Now, it would be a different answer if you wanted to use GPU for your simulations. Initially we did receive some reports from customers saying that they were not achieving the speed up they expected to see for EDEM GPU. However, in most cases the answer was simple, the GPU was simply not good enough. We strongly recommend using a high-end GPU if you want to use the EDEM GPU solver for the simulation.

Both AMD and NVIDIA provide workstation series and desktop series GPU. See the following table:



Shall we choose workstation series or desktop series? The answer is workstation series, namely either AMD Radeon Pro or NVIDIA Quadro series GPUs. In order to achieve high numeric accuracy, the EDEM GPU solver is completely double-precision. Thus, the workstation card which normally have better double-precision capability becomes the natural preference.

According to our performance tests, EDEM GPU has very good scalability, which means that the more processing cores available in the GPU, the faster the simulation speed. Considering EDEM places no usage limit on the number of GPU processing cores, we strongly recommend that users choose high-end GPUs which have the most processing cores. Please note that AMD refers to GPU processing cores as “Stream Processors” while NVIDIA label them as “CUDA Cores”. You can’t really compare the number of stream processors with the number of CUDA cores but you can use these metrics to compare GPUs within each manufacturers range.

In the current market, the top workstation GPUs and their quick specs can be found in the following table:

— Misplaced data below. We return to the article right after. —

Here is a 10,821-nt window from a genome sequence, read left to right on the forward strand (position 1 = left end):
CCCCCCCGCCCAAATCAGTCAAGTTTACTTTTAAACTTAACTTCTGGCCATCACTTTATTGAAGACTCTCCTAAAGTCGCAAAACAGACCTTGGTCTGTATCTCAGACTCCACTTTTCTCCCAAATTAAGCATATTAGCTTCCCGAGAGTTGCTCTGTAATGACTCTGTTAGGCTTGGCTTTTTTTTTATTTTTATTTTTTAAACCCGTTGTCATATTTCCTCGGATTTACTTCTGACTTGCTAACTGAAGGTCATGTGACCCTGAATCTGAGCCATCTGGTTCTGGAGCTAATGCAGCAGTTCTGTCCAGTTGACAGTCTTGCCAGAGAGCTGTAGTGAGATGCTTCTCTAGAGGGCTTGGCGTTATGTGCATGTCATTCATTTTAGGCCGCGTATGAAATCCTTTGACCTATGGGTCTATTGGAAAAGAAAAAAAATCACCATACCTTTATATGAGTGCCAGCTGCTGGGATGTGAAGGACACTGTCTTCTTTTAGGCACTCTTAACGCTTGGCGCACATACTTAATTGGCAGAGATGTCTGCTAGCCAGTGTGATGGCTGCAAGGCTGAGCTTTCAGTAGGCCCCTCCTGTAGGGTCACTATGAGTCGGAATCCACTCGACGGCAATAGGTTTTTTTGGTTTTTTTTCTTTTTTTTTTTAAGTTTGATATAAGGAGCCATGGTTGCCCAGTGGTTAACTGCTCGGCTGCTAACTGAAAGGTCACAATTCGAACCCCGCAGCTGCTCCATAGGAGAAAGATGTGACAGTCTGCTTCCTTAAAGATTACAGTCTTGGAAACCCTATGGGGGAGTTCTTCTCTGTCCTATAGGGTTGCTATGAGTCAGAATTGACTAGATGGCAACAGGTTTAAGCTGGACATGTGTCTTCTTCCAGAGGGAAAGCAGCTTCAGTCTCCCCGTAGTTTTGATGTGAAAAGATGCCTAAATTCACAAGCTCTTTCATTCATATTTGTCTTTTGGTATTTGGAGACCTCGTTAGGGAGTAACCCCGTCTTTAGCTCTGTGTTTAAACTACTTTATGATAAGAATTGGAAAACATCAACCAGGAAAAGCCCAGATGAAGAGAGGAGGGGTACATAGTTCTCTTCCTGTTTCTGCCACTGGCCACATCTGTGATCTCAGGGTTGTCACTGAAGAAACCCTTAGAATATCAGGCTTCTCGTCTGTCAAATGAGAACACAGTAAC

Please refer to our published benchmark for these three GPU’s performance on EDEM GPU. The GV 100 has the best performance, then the GP100, followed by the WX9100. However, the price of the GV100 and the GP100 is several times that of the WX9100.

In the future, there will be more and more good GPUs released from both NVIDIA and AMD. Please bear in mind, the more processing cores means the faster simulation speed, the more GPU memory means the bigger the simulation which can be run. Always invest in the best high-end GPU you can, our EDEM GPU’s performance is quite linear with the number of processing cores.


Simulation of high shear granulator including 10 million particles


EDEM is quite memory efficient. For instance, EDEM can run several million particles under 24GB of memory on a desktop machine. Note that sufficient physical memory should be left for running EDEM so don’t load up the machine with other tasks at the same time. If virtual memory is used due to the physical memory being full, EDEM will become very slow. Users should consider expanding the size of physical memory in order to avoid using virtual memory.

Memory frequency is very important. The higher the memory frequency, the faster the memory data access for the EDEM simulation. In general, please choose the biggest memory size and the highest memory frequency based on your hardware budget.

In recent years, SSD drives have become popular. There is no doubt that SSD will greatly improve your simulation by reducing the simulation data file reading/writing time. However, if your simulation has very frequent data saving, you might need a big SSD drive for your computer.

I hope this was helpful. You can check our System Requirements page for more information or get in touch with us for more recommendations.